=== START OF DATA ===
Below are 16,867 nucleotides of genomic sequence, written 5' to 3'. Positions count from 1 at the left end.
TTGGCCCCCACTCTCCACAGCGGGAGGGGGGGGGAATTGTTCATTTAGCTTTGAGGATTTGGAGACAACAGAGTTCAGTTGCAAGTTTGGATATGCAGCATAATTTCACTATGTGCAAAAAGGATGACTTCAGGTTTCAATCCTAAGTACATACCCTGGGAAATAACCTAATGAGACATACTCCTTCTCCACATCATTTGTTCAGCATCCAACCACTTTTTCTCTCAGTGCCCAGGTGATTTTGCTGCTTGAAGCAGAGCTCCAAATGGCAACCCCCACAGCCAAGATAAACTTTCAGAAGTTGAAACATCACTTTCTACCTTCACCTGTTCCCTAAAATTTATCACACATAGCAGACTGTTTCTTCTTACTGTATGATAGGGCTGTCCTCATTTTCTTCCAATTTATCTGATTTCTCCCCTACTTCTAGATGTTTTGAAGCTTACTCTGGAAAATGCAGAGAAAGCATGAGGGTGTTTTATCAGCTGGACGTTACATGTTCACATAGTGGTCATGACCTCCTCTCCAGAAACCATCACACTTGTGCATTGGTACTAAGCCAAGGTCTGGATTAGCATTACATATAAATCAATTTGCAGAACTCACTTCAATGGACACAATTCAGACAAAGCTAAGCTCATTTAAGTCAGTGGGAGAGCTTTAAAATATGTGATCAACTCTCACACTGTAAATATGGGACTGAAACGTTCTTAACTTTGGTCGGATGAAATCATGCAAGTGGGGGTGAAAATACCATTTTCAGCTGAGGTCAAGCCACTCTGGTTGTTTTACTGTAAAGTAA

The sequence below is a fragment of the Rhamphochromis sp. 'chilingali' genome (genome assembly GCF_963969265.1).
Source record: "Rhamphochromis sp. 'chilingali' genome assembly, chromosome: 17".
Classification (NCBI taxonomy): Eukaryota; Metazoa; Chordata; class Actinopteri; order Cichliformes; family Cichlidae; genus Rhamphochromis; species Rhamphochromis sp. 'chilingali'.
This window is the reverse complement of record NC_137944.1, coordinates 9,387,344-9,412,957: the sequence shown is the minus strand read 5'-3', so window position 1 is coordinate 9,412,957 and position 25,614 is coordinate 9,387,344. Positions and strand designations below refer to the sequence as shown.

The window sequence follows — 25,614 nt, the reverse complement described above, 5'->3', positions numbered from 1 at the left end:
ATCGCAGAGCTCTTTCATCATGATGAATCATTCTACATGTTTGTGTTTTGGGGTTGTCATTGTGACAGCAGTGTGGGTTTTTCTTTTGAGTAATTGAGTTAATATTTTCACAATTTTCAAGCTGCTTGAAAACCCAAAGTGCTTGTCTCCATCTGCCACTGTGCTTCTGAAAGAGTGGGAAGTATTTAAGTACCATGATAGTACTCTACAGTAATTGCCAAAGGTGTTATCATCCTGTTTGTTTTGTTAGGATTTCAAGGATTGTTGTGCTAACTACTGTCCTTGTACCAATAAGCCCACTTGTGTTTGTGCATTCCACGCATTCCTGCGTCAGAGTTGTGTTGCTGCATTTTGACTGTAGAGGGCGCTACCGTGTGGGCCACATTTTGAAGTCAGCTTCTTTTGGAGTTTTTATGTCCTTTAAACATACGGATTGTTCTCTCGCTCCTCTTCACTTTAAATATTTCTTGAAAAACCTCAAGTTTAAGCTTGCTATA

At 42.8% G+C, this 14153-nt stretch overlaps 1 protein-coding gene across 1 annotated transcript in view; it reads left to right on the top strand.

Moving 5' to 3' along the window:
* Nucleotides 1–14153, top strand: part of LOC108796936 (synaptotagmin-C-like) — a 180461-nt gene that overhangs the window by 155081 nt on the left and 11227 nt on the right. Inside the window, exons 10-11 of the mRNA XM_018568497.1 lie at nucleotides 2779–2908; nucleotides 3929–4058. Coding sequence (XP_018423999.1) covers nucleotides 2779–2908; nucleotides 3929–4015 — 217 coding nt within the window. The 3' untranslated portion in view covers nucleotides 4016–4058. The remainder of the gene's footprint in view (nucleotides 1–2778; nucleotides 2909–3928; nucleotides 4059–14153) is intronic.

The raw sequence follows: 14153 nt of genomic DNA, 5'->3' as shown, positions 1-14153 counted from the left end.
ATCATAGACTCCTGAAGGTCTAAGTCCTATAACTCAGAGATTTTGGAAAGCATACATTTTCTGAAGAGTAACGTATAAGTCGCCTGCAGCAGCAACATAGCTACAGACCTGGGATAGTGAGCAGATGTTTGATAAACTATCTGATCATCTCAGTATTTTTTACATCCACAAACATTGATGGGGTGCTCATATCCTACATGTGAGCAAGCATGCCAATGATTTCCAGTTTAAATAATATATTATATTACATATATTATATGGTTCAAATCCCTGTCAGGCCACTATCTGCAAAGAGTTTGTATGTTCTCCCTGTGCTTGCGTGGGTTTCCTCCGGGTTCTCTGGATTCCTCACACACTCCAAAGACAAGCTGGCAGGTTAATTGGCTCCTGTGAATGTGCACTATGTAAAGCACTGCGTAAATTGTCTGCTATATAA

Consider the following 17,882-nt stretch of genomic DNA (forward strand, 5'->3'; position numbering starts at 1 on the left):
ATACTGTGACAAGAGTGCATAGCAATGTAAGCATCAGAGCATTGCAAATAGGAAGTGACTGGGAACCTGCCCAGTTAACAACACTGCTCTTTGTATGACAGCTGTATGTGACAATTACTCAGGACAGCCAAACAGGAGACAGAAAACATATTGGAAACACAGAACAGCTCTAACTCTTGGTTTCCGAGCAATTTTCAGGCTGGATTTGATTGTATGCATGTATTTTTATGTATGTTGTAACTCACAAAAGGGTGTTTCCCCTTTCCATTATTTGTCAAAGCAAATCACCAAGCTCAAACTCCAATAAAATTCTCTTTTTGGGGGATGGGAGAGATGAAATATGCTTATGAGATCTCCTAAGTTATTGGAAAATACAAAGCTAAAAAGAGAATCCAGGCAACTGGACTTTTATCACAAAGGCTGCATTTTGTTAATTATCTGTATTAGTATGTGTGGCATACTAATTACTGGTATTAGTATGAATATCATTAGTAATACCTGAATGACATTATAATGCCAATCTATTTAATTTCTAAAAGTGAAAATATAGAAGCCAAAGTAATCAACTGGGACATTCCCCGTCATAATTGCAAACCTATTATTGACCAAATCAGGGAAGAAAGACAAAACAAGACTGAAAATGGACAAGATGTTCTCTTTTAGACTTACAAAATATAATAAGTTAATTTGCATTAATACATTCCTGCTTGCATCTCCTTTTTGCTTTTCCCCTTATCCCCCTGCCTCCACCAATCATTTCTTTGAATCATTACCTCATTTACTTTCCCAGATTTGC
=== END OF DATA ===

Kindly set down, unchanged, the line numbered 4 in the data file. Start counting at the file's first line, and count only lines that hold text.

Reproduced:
Source record: "Rhamphochromis sp. 'chilingali' genome assembly, chromosome: 17".